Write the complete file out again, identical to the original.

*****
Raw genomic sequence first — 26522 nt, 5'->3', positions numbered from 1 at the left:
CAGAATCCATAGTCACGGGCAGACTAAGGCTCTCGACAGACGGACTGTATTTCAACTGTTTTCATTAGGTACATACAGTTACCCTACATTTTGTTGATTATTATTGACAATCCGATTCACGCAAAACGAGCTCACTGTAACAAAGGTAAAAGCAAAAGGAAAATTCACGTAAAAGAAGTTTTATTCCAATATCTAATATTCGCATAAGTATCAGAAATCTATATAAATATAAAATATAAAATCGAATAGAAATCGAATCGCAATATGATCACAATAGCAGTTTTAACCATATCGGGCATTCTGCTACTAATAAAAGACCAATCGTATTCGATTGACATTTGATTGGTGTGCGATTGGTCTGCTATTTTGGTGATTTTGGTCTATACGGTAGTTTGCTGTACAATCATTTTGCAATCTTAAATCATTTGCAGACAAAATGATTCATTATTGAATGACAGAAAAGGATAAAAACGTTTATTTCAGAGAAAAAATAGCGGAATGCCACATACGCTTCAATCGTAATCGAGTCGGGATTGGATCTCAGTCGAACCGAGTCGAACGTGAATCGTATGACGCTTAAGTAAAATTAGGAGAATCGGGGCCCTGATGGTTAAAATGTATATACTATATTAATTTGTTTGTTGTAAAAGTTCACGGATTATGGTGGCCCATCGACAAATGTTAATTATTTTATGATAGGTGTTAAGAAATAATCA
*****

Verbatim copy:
Raw genomic sequence first — 26522 nt, 5'->3', positions numbered from 1 at the left:
CAGAATCCATAGTCACGGGCAGACTAAGGCTCTCGACAGACGGACTGTATTTCAACTGTTTTCATTAGGTACATACAGTTACCCTACATTTTGTTGATTATTATTGACAATCCGATTCACGCAAAACGAGCTCACTGTAACAAAGGTAAAAGCAAAAGGAAAATTCACGTAAAAGAAGTTTTATTCCAATATCTAATATTCGCATAAGTATCAGAAATCTATATAAATATAAAATATAAAATCGAATAGAAATCGAATCGCAATATGATCACAATAGCAGTTTTAACCATATCGGGCATTCTGCTACTAATAAAAGACCAATCGTATTCGATTGACATTTGATTGGTGTGCGATTGGTCTGCTATTTTGGTGATTTTGGTCTATACGGTAGTTTGCTGTACAATCATTTTGCAATCTTAAATCATTTGCAGACAAAATGATTCATTATTGAATGACAGAAAAGGATAAAAACGTTTATTTCAGAGAAAAAATAGCGGAATGCCACATACGCTTCAATCGTAATCGAGTCGGGATTGGATCTCAGTCGAACCGAGTCGAACGTGAATCGTATGACGCTTAAGTAAAATTAGGAGAATCGGGGCCCTGATGGTTAAAATGTATATACTATATTAATTTGTTTGTTGTAAAAGTTCACGGATTATGGTGGCCCATCGACAAATGTTAATTATTTTATGATAGGTGTTAAGAAATAATCA